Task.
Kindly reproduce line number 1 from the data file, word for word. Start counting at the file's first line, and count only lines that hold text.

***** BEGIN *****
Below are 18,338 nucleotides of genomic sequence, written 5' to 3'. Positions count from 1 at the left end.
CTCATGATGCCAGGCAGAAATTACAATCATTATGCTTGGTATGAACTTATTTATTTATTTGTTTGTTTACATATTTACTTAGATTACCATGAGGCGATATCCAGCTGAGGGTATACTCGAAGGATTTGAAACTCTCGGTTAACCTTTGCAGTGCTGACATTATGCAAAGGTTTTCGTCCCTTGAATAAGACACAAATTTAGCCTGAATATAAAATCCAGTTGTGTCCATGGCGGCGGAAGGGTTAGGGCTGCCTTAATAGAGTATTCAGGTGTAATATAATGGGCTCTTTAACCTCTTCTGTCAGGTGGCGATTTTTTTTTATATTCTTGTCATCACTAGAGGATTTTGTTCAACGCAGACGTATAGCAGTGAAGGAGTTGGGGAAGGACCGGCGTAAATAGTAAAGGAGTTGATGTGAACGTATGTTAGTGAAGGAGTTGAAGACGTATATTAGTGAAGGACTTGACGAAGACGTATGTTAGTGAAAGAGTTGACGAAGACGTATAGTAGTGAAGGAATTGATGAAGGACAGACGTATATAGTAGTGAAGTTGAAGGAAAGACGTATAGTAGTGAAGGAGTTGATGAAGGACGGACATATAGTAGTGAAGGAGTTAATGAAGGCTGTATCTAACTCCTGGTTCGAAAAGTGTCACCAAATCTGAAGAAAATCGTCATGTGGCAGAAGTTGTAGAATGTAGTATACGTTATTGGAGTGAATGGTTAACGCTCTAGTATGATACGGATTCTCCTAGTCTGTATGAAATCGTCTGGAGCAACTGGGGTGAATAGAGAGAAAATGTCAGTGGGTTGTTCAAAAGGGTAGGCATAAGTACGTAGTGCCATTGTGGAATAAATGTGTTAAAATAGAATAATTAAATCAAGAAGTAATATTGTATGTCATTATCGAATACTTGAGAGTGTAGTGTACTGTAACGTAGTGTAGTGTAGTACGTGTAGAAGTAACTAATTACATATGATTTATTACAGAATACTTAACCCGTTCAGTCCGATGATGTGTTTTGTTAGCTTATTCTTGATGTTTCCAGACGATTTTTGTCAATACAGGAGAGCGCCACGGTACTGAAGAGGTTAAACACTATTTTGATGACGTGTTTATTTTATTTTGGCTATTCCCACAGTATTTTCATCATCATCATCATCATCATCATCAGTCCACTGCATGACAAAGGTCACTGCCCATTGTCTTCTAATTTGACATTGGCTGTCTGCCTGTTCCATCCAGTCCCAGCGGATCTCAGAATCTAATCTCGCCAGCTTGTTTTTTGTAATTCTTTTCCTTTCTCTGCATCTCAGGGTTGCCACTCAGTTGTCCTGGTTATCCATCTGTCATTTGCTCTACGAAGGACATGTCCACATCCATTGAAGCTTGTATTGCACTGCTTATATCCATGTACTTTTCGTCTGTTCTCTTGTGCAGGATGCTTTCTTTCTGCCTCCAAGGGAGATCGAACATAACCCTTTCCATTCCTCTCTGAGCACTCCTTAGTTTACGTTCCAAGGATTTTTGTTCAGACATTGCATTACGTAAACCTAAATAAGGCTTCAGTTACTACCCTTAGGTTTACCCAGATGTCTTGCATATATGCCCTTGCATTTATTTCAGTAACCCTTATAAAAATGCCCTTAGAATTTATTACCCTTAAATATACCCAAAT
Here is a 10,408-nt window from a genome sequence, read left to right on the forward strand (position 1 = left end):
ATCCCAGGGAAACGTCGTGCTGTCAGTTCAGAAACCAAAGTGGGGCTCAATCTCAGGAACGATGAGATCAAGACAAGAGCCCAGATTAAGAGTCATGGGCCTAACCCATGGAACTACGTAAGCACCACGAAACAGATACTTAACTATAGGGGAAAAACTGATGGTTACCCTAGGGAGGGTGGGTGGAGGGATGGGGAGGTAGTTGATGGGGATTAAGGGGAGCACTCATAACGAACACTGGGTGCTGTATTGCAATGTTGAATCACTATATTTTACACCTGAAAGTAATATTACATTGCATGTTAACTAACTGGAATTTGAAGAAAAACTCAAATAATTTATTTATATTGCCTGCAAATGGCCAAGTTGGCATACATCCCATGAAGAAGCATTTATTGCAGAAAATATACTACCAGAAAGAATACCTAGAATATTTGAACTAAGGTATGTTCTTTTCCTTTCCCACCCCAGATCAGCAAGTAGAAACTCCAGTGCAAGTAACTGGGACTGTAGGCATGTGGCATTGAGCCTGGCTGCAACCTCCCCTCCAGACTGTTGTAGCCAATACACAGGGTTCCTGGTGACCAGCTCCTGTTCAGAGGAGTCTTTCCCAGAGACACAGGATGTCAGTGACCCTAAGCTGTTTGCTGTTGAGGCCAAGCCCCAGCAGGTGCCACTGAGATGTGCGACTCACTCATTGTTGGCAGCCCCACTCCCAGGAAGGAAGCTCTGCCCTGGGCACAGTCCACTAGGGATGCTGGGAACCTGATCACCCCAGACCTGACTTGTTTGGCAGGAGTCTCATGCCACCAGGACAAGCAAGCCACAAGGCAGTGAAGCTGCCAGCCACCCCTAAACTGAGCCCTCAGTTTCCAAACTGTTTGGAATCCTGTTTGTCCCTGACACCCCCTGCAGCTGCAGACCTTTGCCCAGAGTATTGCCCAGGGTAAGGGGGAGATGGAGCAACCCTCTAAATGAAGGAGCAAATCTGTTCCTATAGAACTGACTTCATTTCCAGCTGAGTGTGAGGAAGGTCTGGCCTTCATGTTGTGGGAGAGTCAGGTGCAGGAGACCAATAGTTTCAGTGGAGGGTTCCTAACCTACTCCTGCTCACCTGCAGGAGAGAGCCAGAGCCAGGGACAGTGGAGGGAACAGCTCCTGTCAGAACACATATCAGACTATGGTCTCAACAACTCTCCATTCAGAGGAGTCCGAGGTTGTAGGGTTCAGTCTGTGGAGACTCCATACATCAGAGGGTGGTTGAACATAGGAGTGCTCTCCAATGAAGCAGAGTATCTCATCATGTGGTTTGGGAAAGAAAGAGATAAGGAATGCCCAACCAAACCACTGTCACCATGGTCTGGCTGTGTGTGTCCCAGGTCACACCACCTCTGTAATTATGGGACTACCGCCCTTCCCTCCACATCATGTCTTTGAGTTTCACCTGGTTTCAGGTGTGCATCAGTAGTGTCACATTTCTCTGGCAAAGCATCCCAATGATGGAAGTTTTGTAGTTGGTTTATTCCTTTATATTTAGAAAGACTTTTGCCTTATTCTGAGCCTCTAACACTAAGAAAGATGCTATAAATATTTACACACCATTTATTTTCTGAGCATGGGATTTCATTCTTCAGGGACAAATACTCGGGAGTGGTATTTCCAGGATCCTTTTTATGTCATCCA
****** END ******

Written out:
Below are 18,338 nucleotides of genomic sequence, written 5' to 3'. Positions count from 1 at the left end.